Sunday, June 12, 2011

DDTe3 Hour 1 Planning and the Puzzle Model

For the third episode of Dozen Days of Tiles, my series where I develop games with a particular theme in under 24 hours of development time, I decided to twist the concept of developing a game in a day and instead trying to develop as many games as I can within the 24 hours. I know that while the work is done in 24 hours, because the work is spread out over multiple days, it is not the same as if I did the work in a single day. Having done the Dozen Days of Dice series as game in a day stints, I know that after twelve hours of coding the mind starts working against you. That said, finding a solid day to work on something is increasingly more difficult and can be easily interrupted even if such a rare block of time can be found. I also want to document my experience in the form of these blog posts. I do not count the time I spend writing these posts towards the 24 hours but I am trying to write the posts shortly after I put in a programming stint so the thought process at the time is preserved.

Part of the reason for the desire to create multiple games for this episode is directly related to the return of a weekly format for Blazing Games. While the weekly format is more iterative than it has been in the past, allowing for games to evolve into more complex games over time, I still prefer having a buffer of material so that if a larger third-party project interrupts my site work, the schedule will not need to be adjusted.

Creating multiple games in a 24 hour period leaves the question what set of games are tile related, and have similar enough game mechanics that the work on one can be utilized in allowing the related games to be created. At the same time, I am looking at some of the older games on the Blazing Games site and am trying to figure out what should be done with them. The Flash games can be enhanced as Flash is going to be around for a while yet. The Java games, sadly, are in a more precarious position so consideration should be made towards porting them to HTML5. Looking at some of the Java games that I have done, I noticed my picture puzzle series of games. These are simple enough games that I don't need to port the games at all but can instead re-write them from scratch without loosing that much time. In fact, with all the knowledge that I have gained over the years, I should be able to get the core picture puzzle game functional very quickly.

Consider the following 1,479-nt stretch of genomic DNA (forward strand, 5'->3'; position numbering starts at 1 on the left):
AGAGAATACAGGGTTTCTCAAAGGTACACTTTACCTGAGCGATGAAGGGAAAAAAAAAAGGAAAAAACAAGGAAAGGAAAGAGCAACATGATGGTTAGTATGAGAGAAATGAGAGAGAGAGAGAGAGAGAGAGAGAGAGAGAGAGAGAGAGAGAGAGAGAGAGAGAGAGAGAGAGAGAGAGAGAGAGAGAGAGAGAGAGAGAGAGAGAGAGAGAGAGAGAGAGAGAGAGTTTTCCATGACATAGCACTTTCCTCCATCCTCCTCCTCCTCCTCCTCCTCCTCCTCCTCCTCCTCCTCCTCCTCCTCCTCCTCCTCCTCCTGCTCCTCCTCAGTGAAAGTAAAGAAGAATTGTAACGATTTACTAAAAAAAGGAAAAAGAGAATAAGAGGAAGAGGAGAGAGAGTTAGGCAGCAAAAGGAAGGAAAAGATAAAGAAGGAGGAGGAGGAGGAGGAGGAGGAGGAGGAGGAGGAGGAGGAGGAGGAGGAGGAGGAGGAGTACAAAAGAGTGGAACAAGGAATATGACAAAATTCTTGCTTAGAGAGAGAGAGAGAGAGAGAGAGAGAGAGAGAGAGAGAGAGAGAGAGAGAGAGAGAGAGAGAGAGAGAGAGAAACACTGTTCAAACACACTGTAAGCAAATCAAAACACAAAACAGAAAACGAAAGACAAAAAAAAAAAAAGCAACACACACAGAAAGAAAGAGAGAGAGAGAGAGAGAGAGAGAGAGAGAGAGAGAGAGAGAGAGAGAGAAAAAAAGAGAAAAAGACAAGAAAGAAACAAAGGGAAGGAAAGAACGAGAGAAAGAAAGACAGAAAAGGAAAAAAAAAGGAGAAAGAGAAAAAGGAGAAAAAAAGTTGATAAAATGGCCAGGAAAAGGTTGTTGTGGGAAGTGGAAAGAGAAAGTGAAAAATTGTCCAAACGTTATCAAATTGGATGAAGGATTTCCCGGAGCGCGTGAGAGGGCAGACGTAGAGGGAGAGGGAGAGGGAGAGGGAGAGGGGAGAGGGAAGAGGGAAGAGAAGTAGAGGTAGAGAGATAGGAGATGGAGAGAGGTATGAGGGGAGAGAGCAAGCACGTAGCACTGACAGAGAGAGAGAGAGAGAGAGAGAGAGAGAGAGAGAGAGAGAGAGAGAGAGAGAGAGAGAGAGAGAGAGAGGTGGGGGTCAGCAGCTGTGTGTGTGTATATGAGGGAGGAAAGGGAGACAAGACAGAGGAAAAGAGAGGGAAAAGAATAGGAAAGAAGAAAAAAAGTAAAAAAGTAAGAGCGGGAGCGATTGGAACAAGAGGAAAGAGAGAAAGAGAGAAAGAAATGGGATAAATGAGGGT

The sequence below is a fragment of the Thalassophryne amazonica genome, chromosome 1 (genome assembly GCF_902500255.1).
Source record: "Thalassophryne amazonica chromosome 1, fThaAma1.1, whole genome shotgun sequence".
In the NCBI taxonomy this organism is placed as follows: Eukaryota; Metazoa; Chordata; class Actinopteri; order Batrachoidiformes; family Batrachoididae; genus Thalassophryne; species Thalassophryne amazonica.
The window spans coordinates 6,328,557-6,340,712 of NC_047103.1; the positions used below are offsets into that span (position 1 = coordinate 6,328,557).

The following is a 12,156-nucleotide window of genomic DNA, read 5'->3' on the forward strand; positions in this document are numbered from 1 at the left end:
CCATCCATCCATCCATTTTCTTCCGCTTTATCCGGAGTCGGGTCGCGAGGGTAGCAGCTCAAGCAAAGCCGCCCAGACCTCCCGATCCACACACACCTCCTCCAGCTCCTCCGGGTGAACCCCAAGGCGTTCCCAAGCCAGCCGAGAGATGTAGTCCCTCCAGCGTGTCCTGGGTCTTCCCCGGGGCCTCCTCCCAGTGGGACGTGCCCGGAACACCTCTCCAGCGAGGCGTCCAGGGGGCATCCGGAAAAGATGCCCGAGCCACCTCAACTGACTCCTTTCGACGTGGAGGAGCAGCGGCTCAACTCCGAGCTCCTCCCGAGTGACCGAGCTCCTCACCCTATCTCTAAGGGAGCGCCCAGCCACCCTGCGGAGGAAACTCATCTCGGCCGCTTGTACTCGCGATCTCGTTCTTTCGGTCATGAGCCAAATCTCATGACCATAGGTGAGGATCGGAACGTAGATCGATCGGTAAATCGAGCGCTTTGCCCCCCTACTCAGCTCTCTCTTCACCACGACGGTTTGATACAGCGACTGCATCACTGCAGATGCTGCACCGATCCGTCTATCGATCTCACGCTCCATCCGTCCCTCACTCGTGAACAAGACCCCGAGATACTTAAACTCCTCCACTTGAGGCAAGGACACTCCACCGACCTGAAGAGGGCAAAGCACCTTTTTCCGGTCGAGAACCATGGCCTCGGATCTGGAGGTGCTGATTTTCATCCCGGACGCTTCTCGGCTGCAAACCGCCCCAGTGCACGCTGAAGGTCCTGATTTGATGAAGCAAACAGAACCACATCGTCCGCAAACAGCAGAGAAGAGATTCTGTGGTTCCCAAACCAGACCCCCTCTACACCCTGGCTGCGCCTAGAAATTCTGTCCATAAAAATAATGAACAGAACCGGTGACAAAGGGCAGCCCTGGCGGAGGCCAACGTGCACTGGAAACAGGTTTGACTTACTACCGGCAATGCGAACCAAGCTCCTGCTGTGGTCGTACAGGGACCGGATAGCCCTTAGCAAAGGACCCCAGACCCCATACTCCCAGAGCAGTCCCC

With the game in mind, it is time to start on the project. While having a client-model-view architecture is probably a bit of overkill for this series, it doesn't hurt so I will start by creating the model. This class is being called BasePuzzleModel in the project.

The model creates a two-dimensional array to hold the grid. In JavaScript, 2D arrays are created by making an array of arrays. The model could have also simply created a single array the size of the width times the height of the grid and mathematically determined the position of the tile. I chose to go with the the two-dimensional approach because that way the internal structure of the grid more closely matches the problem being solved. Still, as the tiles are then assigned linear values to represent their proper position, in hindsight going with a single dimensional array would have been easier and just as logical. As I write this, I am only 6 hours into the project and could change things but as the internal structure of the model is theoretically hidden from the classes that use it there would be no point changing it.

As briefly explained in the paragraph above, each tile is assigned an index value that is linear based on the row and column. The index is equal to the row * the width of the puzzle plus the column. By having the linear sequence of tile values, it is possible to easily determine if the puzzle is correct by simply seeing if the tiles are in order. Some simple convenience functions were created for manipulating the puzzle and within an hour we have the model up and running. The functions added were getPuzzlePiece(x,y), setPuzzlePiece(x,y, n), swapPuzzlePieces(x1,y1,x2,y2), scrambleBoard() and checkWin(). These are all fairly straightforward so I won’t delve into the details of these.

The next phase is to turn the model into something visible. The obvious class for this job would be something called the BasePuzzleView, which we will look at next week.

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